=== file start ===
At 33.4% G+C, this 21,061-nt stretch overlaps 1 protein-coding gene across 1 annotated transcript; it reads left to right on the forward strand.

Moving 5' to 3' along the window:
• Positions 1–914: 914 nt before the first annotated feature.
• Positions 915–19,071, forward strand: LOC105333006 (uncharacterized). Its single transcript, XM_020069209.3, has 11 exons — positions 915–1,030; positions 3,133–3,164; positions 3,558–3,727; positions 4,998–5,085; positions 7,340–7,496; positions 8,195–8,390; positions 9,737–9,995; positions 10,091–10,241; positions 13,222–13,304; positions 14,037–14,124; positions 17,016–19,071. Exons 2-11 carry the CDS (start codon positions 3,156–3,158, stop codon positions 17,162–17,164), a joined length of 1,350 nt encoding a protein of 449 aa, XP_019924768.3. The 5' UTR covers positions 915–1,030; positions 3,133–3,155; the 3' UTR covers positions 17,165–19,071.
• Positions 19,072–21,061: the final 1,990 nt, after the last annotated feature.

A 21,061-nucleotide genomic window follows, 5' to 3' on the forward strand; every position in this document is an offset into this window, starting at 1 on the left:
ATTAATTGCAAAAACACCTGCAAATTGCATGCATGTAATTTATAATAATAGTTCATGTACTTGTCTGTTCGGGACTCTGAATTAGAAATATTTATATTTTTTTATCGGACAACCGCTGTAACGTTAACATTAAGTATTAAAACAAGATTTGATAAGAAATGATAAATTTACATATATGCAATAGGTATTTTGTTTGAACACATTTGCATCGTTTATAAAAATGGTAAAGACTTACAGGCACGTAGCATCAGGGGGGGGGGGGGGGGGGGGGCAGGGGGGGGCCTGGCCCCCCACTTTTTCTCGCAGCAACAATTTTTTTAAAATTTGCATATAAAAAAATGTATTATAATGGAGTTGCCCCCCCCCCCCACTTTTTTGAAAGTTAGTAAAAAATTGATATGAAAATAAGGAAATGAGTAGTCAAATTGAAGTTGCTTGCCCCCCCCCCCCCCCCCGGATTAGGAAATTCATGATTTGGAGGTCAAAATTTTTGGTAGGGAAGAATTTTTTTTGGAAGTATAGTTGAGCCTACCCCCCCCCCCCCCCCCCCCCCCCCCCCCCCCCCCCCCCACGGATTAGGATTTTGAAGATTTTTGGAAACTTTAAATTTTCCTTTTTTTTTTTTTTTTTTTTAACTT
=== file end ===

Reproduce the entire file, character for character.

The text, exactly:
At 33.4% G+C, this 21,061-nt stretch overlaps 1 protein-coding gene across 1 annotated transcript; it reads left to right on the forward strand.

Moving 5' to 3' along the window:
• Positions 1–914: 914 nt before the first annotated feature.
• Positions 915–19,071, forward strand: LOC105333006 (uncharacterized). Its single transcript, XM_020069209.3, has 11 exons — positions 915–1,030; positions 3,133–3,164; positions 3,558–3,727; positions 4,998–5,085; positions 7,340–7,496; positions 8,195–8,390; positions 9,737–9,995; positions 10,091–10,241; positions 13,222–13,304; positions 14,037–14,124; positions 17,016–19,071. Exons 2-11 carry the CDS (start codon positions 3,156–3,158, stop codon positions 17,162–17,164), a joined length of 1,350 nt encoding a protein of 449 aa, XP_019924768.3. The 5' UTR covers positions 915–1,030; positions 3,133–3,155; the 3' UTR covers positions 17,165–19,071.
• Positions 19,072–21,061: the final 1,990 nt, after the last annotated feature.

A 21,061-nucleotide genomic window follows, 5' to 3' on the forward strand; every position in this document is an offset into this window, starting at 1 on the left:
ATTAATTGCAAAAACACCTGCAAATTGCATGCATGTAATTTATAATAATAGTTCATGTACTTGTCTGTTCGGGACTCTGAATTAGAAATATTTATATTTTTTTATCGGACAACCGCTGTAACGTTAACATTAAGTATTAAAACAAGATTTGATAAGAAATGATAAATTTACATATATGCAATAGGTATTTTGTTTGAACACATTTGCATCGTTTATAAAAATGGTAAAGACTTACAGGCACGTAGCATCAGGGGGGGGGGGGGGGGGGGGGCAGGGGGGGGCCTGGCCCCCCACTTTTTCTCGCAGCAACAATTTTTTTAAAATTTGCATATAAAAAAATGTATTATAATGGAGTTGCCCCCCCCCCCCACTTTTTTGAAAGTTAGTAAAAAATTGATATGAAAATAAGGAAATGAGTAGTCAAATTGAAGTTGCTTGCCCCCCCCCCCCCCCCCGGATTAGGAAATTCATGATTTGGAGGTCAAAATTTTTGGTAGGGAAGAATTTTTTTTGGAAGTATAGTTGAGCCTACCCCCCCCCCCCCCCCCCCCCCCCCCCCCCCCCCCCCCCACGGATTAGGATTTTGAAGATTTTTGGAAACTTTAAATTTTCCTTTTTTTTTTTTTTTTTTTTAACTT